Testing his vertical limits: James Harcombe

A Queenstown ultra-runner’s tackling the “crazy” challenge of running/power-hiking 30,500 vertical metres – or 100,000 feet – over the month of November to raise money for mental health.

James Harcombe, 54, is following in the well-trodden footsteps of Wanaka’s Mal Law, who’s aiming to notch up 305,000 vertical metres – or one million feet – this calendar year while also raising $100,000 for the Mental Health Foundation of New Zealand (MHF).

Welsh-born Harcombe two years ago smashed the record for the fastest circumnavigation of Wales – running 1742km in 25 days.

He originally ran with Law, but the latter missed some of the run due to injury.

Alongside the run, both men also fundraised for MHF and a British mental health charity.

For his latest challenge, Harcombe has to average just over 7000 vertical metres a week, or about 1000m a day.

“I’m probably going to do four to five days of running a week, so some will obviously have to be a lot more than 1000m.”

He’ll spend a bit of time on Queenstown’s Ben Lomond but also plans a mission similar to what he accomplished in May, when he went up all the named peaks visible from the Wakatipu Basin in about 25 hours, over two days.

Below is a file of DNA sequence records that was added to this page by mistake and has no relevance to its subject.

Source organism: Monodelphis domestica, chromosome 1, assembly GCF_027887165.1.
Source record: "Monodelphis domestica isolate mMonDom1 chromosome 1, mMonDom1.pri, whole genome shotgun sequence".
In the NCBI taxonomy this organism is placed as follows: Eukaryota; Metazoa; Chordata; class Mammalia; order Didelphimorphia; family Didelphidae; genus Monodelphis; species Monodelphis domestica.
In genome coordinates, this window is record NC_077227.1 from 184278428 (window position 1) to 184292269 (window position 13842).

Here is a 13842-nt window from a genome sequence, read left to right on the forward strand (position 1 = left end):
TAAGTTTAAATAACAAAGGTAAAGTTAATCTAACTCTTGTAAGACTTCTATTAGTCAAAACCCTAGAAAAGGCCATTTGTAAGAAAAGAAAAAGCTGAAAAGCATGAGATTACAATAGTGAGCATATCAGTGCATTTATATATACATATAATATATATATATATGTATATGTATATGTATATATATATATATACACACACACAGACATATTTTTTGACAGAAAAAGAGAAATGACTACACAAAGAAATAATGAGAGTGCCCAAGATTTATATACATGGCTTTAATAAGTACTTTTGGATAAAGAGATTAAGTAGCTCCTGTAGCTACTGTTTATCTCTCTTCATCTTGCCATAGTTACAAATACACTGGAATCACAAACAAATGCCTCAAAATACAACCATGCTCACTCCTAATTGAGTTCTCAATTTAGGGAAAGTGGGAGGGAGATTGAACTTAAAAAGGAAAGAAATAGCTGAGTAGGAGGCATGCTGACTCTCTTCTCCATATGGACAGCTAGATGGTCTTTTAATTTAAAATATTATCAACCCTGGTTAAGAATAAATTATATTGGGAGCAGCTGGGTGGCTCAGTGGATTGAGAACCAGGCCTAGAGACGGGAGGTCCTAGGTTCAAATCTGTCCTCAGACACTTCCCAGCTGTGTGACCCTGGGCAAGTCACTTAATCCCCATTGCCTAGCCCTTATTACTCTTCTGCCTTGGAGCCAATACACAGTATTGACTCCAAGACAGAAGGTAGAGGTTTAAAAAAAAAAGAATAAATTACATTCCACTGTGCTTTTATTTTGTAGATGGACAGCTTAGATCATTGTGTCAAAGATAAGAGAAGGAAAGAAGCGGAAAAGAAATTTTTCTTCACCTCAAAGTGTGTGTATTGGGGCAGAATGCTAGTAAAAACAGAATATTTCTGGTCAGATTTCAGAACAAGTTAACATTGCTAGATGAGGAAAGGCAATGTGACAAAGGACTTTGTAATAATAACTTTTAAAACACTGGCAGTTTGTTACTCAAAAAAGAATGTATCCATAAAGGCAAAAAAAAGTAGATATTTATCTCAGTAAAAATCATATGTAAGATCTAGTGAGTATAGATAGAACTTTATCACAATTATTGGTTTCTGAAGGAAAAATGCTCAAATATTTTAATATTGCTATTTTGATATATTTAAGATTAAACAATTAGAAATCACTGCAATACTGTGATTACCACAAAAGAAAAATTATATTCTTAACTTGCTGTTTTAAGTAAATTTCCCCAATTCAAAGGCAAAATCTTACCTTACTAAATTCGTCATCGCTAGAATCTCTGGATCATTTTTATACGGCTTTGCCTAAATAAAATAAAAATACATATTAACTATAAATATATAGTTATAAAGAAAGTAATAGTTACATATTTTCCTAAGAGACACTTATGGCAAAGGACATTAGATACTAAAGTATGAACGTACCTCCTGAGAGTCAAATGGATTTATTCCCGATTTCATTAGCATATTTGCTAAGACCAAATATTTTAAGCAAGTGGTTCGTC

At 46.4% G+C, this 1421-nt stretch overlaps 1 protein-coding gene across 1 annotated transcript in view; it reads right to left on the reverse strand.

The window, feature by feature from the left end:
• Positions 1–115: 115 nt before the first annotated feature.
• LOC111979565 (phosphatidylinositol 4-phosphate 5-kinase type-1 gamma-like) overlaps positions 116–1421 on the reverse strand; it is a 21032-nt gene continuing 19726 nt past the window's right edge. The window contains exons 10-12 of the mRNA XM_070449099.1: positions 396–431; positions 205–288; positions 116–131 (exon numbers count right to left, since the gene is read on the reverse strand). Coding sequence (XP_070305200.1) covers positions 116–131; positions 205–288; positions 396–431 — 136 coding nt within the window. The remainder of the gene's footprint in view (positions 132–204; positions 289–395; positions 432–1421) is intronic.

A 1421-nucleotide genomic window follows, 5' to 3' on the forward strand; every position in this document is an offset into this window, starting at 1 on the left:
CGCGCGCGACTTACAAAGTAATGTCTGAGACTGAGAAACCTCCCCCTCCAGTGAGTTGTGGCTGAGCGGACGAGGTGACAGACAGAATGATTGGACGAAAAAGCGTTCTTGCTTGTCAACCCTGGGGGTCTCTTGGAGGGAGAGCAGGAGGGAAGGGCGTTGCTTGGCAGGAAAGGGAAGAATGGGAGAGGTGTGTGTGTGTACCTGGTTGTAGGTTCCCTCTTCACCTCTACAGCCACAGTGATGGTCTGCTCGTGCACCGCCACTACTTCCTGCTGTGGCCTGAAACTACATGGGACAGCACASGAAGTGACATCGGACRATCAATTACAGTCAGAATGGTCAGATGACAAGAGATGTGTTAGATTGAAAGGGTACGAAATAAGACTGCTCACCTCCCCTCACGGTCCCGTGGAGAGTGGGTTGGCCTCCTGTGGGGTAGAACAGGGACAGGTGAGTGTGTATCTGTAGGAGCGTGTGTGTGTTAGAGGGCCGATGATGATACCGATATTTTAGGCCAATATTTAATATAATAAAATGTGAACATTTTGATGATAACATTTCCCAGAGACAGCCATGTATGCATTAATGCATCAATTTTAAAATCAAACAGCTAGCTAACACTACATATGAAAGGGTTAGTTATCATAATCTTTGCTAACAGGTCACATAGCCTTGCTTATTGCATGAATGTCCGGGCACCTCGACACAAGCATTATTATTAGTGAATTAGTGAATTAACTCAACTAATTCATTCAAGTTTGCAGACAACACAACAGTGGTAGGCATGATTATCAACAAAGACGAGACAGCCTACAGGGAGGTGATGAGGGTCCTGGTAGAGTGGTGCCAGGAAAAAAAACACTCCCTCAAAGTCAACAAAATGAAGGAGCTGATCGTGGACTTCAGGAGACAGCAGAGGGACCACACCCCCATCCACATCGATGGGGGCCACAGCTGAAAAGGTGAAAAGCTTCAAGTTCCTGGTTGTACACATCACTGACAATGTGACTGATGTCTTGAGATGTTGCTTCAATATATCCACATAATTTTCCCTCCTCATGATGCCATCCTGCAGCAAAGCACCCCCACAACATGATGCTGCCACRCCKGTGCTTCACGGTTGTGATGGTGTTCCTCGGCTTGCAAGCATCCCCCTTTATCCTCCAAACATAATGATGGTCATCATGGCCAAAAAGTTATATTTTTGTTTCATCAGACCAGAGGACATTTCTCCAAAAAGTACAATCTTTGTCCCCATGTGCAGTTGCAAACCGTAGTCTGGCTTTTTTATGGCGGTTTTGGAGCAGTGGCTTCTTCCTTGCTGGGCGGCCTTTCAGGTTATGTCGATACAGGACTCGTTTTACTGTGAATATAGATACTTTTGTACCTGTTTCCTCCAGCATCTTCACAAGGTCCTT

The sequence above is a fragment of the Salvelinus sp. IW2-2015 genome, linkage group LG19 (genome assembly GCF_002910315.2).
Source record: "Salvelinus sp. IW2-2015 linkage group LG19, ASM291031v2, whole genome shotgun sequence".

He says the secret to uphill running is “short, quick strides, and rhythm”.

He’ll “power-hike” steep slopes, as he did when tackling, twice, Cromwell’s Northburn ‘100 miler’.

Going back-to-back for four weeks “is going to be real hard, for sure, and I’m working, as well”.

Harcombe’s also hoping to raise $5000 for MHF to assist Law’s target.

He’s lost four friends and family members to suicide, so says the issue’s had a major impact on him.

His challenge, he says, can be likened to battling mental health problems – “putting yourself in a hard place and getting through”.

His fundraising page is on